COVID-19 continue to hit property values

“The latest round of social restrictions will have an impact on the property market”

COVID-19 continue to hit property values

Property values continue to suffer from the impacts of the COVID-19 crisis despite New Zealand's effort to manage the pandemic and ease the impacts of the lockdown on the property market.

Housing values had remained stable since the pandemic hit the country, with monthly value changes fluctuating around 0%. However, the latest CoreLogic House Price Index revealed that property values dropped slightly, with the nationwide three-month change now at -0.2%.

Queenstown had seen the most dramatic fall in property values, down -7.4% over the last three months. Auckland had also seen the most noticeable drop among the regions, with values dropping -1.2% over the same period.

Dunedin remained the other main centre to experience a noticeable drop in values, with its property values dropping -1.3% over the last three months. Meanwhile, values in the other main centres had either flattened out or slightly increased.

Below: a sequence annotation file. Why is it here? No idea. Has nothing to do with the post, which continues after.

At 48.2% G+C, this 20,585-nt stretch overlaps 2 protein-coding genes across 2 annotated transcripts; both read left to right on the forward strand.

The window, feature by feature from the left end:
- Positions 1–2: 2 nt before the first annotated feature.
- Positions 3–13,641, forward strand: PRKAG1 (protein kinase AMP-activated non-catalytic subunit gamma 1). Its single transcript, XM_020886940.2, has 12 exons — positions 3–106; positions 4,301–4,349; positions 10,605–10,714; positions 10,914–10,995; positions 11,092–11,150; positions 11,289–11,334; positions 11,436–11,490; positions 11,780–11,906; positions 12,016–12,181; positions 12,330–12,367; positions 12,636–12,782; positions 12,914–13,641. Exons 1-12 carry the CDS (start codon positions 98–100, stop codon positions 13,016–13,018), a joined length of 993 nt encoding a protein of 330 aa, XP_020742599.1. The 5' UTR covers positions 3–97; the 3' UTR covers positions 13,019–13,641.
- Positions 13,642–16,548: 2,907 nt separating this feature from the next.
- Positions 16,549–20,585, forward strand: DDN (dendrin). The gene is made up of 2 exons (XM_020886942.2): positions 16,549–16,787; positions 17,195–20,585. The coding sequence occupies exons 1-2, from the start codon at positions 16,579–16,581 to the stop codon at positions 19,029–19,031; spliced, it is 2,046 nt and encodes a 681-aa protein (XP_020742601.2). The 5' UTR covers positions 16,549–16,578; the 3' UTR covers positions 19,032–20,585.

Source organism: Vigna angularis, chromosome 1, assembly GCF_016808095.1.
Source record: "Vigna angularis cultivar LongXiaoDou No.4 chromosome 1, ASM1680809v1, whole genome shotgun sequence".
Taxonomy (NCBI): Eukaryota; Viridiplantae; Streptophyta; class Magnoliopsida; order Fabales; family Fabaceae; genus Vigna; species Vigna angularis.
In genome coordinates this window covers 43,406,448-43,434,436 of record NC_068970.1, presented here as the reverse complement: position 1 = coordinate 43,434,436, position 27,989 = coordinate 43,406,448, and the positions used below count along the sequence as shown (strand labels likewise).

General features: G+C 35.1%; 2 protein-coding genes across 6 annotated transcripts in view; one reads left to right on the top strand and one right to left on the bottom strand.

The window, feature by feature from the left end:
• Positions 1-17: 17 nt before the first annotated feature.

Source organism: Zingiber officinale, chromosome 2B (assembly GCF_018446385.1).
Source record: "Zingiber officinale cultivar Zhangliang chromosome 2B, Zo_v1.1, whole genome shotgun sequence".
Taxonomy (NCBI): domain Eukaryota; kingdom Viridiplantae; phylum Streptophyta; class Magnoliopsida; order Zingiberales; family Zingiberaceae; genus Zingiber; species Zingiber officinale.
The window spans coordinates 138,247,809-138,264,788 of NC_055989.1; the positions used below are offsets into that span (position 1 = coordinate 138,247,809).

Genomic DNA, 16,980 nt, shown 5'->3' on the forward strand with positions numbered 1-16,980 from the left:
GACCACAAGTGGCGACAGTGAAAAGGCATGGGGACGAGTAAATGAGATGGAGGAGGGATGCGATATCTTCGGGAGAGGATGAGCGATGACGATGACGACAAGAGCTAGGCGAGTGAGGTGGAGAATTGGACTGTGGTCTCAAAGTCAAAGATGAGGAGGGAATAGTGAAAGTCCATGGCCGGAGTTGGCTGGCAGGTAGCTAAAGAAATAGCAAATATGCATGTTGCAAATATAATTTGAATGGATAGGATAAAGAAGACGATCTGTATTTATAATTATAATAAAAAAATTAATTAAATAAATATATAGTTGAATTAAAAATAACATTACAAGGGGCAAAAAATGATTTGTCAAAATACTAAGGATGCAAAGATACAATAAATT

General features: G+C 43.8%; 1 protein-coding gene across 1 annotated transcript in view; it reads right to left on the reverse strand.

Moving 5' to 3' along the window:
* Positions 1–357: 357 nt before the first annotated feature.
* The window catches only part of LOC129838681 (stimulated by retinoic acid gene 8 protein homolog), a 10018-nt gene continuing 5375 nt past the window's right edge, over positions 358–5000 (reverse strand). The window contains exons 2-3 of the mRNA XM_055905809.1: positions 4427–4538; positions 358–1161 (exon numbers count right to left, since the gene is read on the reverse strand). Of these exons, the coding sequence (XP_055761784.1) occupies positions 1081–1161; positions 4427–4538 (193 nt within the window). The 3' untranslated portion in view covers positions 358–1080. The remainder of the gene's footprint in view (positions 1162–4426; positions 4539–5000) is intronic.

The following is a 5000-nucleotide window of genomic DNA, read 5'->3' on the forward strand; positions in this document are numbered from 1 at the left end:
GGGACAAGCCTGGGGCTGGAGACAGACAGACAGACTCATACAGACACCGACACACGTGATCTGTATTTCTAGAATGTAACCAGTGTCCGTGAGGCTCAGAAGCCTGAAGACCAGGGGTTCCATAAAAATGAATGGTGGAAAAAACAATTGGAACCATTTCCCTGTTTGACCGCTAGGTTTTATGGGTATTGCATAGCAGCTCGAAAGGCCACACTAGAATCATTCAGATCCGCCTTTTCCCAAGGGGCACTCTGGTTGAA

Read more: Kiwis considering building “perfect home” amid COVID-19 pandemic

In contrast, Hamilton had experienced the most significant resurgence in the last few months, with property values up by 2.2% since the end of May.

“There are many factors and influences at play, and the latest round of social restrictions will have an impact on the economy and subsequently on the property market,” said CoreLogic research head Nick Goodall.

“However, as long as significant support (from the government/Reserve Bank of New Zealand [RBNZ]/banks) remains, the chances of a significant correction in values are greatly reduced.”

Read more: Auckland sales surpass 2019 volumes

Goodall warned that the industry should not ignore the downside risks to the market, including the 10,900 missed mortgage payments reported by the RBNZ as at mid-August.

“However, with the mortgage deferral programme being extended to the end of March 2021, and these missed mortgage payments not yet regarded as distressed or impaired, they are not cause for panic at this stage,” he continued.

“We also now have a later date for the general election. However, with COVID remaining centre stage in the political landscape, housing policies have barely rated a mention for either of the major parties, so it's unlikely the election will have any major impact on sales volumes or values in the lead-up to 17 October.”

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